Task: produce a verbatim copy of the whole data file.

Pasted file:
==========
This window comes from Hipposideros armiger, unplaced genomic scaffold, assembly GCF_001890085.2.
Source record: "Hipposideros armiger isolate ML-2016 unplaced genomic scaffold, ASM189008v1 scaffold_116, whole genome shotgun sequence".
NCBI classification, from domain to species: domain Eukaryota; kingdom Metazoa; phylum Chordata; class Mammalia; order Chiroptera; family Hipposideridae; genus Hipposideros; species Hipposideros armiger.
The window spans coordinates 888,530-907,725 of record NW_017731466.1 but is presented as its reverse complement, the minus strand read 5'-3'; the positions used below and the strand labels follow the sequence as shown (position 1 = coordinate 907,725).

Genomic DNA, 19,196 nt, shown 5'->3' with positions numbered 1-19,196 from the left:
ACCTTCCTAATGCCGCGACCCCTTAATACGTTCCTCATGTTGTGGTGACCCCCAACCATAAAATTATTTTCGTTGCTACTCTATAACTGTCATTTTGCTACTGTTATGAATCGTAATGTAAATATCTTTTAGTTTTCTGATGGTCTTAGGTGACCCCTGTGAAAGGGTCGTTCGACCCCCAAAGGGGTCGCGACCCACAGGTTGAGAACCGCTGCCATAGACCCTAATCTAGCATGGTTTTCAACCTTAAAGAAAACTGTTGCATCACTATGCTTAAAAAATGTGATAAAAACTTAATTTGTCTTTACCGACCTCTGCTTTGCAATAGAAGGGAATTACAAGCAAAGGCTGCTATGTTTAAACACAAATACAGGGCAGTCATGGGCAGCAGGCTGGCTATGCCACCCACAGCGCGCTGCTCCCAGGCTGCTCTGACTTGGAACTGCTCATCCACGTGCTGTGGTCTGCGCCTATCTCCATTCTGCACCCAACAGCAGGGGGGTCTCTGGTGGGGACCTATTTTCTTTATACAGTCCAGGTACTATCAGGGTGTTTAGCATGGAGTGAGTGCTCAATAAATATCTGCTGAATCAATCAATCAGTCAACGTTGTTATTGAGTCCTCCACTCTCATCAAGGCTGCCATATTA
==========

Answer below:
This window comes from Hipposideros armiger, unplaced genomic scaffold, assembly GCF_001890085.2.
Source record: "Hipposideros armiger isolate ML-2016 unplaced genomic scaffold, ASM189008v1 scaffold_116, whole genome shotgun sequence".
NCBI classification, from domain to species: domain Eukaryota; kingdom Metazoa; phylum Chordata; class Mammalia; order Chiroptera; family Hipposideridae; genus Hipposideros; species Hipposideros armiger.
The window spans coordinates 888,530-907,725 of record NW_017731466.1 but is presented as its reverse complement, the minus strand read 5'-3'; the positions used below and the strand labels follow the sequence as shown (position 1 = coordinate 907,725).

Genomic DNA, 19,196 nt, shown 5'->3' with positions numbered 1-19,196 from the left:
ACCTTCCTAATGCCGCGACCCCTTAATACGTTCCTCATGTTGTGGTGACCCCCAACCATAAAATTATTTTCGTTGCTACTCTATAACTGTCATTTTGCTACTGTTATGAATCGTAATGTAAATATCTTTTAGTTTTCTGATGGTCTTAGGTGACCCCTGTGAAAGGGTCGTTCGACCCCCAAAGGGGTCGCGACCCACAGGTTGAGAACCGCTGCCATAGACCCTAATCTAGCATGGTTTTCAACCTTAAAGAAAACTGTTGCATCACTATGCTTAAAAAATGTGATAAAAACTTAATTTGTCTTTACCGACCTCTGCTTTGCAATAGAAGGGAATTACAAGCAAAGGCTGCTATGTTTAAACACAAATACAGGGCAGTCATGGGCAGCAGGCTGGCTATGCCACCCACAGCGCGCTGCTCCCAGGCTGCTCTGACTTGGAACTGCTCATCCACGTGCTGTGGTCTGCGCCTATCTCCATTCTGCACCCAACAGCAGGGGGGTCTCTGGTGGGGACCTATTTTCTTTATACAGTCCAGGTACTATCAGGGTGTTTAGCATGGAGTGAGTGCTCAATAAATATCTGCTGAATCAATCAATCAGTCAACGTTGTTATTGAGTCCTCCACTCTCATCAAGGCTGCCATATTA